At London-based digital design agency Driftime, adopting AI technology has been crucial to enable the business to operate a flexible four-day work week. “By handing over simple tasks to AI tools, we gain invaluable time previously lost to slow aspects of the process,” says co-founder Abb-d Taiyo. “With tools like Modyfi, the graphics are all live and modifiable, making it so much easier and quicker for our designers to create concepts and ideas.”

Taiyo believes it makes sense for both his employees and his bottom line to work the condensed week. “Instead of a dip in the quantity of work created over just four days, we’ve seen a remarkably high quality of work matched by a high staff satisfaction return. The health and happiness of our team is in direct correlation to the high standard of work produced,” he says.

The mainstreaming of AI tech may mean workers get an extra day off (Credit: Alamy)

Shayne Simpson, group managing director of UK-based TechNET IT Recruitment, also believes AI has been fundamental to the success of the company’s four-day work week policy. The firm has found AI tools save each of their recruitment consultants 21 hours per week, primarily by automating previously manual tasks like data input, confirmation emails, resume screening and candidate outreach. This has reduced the time to fill permanent roles at the company by an average of 10 days. “This timesaving allows our team to achieve their weekly goals earlier in the week and the flexibility liberates our consultants from being tethered to their desks, enabling them to enjoy a well-deserved Friday off,” says Simpson.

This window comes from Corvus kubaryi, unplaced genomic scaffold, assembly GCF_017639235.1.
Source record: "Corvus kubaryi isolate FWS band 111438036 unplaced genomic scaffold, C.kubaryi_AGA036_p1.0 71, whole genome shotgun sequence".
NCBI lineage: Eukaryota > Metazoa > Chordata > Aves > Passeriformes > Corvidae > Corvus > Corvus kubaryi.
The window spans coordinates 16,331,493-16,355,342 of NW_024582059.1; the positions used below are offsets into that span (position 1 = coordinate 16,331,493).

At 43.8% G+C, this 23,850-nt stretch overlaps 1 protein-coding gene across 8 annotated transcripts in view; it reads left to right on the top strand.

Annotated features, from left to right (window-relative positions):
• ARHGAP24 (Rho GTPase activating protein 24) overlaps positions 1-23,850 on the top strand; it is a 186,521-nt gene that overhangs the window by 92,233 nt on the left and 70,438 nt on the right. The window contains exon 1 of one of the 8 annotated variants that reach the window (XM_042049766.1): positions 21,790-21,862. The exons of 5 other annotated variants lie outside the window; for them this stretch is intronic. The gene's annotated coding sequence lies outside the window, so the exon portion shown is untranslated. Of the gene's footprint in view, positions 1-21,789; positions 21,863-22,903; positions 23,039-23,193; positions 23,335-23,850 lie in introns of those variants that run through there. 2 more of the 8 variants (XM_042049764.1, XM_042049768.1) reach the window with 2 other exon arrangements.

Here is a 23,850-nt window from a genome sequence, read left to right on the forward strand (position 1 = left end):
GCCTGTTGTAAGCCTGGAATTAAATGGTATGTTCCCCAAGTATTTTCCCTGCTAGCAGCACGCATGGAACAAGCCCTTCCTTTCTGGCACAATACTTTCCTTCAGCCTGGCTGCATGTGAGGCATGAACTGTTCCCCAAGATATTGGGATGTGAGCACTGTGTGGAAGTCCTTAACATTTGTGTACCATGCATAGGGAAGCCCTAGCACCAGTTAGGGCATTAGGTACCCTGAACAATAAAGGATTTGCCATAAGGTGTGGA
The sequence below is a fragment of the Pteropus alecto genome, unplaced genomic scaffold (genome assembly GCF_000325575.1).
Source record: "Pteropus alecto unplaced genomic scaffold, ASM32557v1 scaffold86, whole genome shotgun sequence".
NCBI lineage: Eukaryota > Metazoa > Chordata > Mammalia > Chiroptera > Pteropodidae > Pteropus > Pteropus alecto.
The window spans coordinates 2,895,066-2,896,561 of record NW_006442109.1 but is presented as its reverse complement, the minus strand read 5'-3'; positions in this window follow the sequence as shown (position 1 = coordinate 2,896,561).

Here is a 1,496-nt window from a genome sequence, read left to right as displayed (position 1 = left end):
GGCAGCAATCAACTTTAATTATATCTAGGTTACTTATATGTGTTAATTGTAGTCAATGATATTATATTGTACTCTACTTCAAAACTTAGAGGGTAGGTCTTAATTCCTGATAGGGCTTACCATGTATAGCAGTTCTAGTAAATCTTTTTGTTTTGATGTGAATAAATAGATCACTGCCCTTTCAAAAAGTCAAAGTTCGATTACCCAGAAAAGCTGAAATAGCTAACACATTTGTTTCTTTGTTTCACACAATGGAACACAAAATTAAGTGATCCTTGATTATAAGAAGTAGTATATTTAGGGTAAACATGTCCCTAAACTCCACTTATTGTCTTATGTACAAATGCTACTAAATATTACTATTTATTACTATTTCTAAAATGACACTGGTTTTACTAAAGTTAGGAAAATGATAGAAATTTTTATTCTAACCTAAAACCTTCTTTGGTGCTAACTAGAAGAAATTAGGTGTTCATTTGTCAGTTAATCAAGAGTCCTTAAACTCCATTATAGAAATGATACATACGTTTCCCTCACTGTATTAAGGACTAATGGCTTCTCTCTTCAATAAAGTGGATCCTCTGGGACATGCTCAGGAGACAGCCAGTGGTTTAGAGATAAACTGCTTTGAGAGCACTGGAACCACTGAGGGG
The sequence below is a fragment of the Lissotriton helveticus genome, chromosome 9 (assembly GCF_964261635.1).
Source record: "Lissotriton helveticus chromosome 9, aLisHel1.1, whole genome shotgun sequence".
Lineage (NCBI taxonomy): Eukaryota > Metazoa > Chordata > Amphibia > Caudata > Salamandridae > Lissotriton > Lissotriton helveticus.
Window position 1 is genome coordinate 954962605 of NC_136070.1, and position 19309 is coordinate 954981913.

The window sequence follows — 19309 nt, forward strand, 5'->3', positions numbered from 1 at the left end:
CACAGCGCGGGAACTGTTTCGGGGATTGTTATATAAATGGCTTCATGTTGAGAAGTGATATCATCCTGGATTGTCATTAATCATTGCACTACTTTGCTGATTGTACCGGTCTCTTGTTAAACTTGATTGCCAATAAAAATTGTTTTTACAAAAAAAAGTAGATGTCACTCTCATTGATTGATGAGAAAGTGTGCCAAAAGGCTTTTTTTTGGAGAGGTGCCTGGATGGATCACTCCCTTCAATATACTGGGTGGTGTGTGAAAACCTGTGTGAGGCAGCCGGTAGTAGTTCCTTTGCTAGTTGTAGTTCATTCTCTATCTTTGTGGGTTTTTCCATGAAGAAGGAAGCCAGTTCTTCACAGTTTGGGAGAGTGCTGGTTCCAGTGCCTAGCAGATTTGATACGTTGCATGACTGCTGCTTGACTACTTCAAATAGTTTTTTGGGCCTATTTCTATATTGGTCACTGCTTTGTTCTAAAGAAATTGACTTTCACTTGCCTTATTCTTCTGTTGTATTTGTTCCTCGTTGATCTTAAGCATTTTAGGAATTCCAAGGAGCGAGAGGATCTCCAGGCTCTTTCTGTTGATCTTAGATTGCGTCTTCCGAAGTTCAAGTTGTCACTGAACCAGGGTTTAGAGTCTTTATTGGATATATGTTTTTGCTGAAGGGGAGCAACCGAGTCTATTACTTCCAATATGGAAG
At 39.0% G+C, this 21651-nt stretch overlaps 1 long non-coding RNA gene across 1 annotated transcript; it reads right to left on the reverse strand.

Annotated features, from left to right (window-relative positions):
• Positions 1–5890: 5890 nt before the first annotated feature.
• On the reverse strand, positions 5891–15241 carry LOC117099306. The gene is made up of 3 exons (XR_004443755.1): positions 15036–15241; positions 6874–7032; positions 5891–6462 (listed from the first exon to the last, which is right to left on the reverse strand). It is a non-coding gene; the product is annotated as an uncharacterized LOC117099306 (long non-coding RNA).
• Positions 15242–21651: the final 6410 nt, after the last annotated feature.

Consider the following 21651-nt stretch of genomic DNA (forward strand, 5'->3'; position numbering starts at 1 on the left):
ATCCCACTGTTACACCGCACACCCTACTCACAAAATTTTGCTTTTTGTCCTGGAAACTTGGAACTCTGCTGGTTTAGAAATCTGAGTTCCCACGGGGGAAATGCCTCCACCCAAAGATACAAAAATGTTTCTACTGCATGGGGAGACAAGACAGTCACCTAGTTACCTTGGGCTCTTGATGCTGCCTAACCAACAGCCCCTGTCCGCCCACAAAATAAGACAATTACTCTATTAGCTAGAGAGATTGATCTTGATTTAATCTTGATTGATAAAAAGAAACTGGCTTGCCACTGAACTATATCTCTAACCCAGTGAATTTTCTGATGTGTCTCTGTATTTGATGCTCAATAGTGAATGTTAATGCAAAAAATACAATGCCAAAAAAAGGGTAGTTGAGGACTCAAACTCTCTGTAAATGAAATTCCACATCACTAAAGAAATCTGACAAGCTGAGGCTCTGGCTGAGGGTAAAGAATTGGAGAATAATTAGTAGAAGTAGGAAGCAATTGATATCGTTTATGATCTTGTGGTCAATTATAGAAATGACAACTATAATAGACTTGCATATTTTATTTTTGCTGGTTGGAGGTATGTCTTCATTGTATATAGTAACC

Not only has the company’s abridged workweek boosted productivity and morale, Simpson says it’s also been key to attracting talent to work within the company itself. “Seasoned recruitment professionals are enticed by our streamlined processes while entry-level talent is eager to embrace new tools.” It’s lifted the entire business, he adds.

Rather than becoming mere caretakers or servants of machines, human workers need to develop new skills that can leverage, complement and lead AI, achieving the enhanced outcomes – Na Fu

While AI tools are certainly paving the way for a four-day work week within some industries, the technology can’t usher in the change alone. Organisational culture within a business is also fundamental, says Na Fu, a professor in human resource management at Trinity Business School, Ireland. “An openness to innovative work structures, an experimental mindset and, importantly, a culture grounded in high levels of trust are all important for the four-day work week to be successfully adopted,” she says.

As the digital transformation with AI progresses, employees themselves also must be willing to level up, she adds: “Rather than becoming mere caretakers or servants of machines, human workers need to develop new skills that can leverage, complement and lead AI, achieving the enhanced outcomes.”

Some industries will benefit from AI more than others, however – notably those who are able to use generative AI tools for such tasks including software development, content creation, marketing and legal services, says Fu. Plus, artificial intelligence development still has a way to go if it is to substantially reduce human working hours across the board.

What may drive the shift to a four-day workweek in an AI-powered business landscape may not ultimately be up to the robots, however. Executive buy-in is required, and whether leaders will embrace the unconventional concept will vary depending on a firm’s overarching purpose and values, says Fu. Instead of letting AI supplement the work of humans, for instance, some businesses could use it to automate certain tasks while piling other work on employees to fill newly open hours.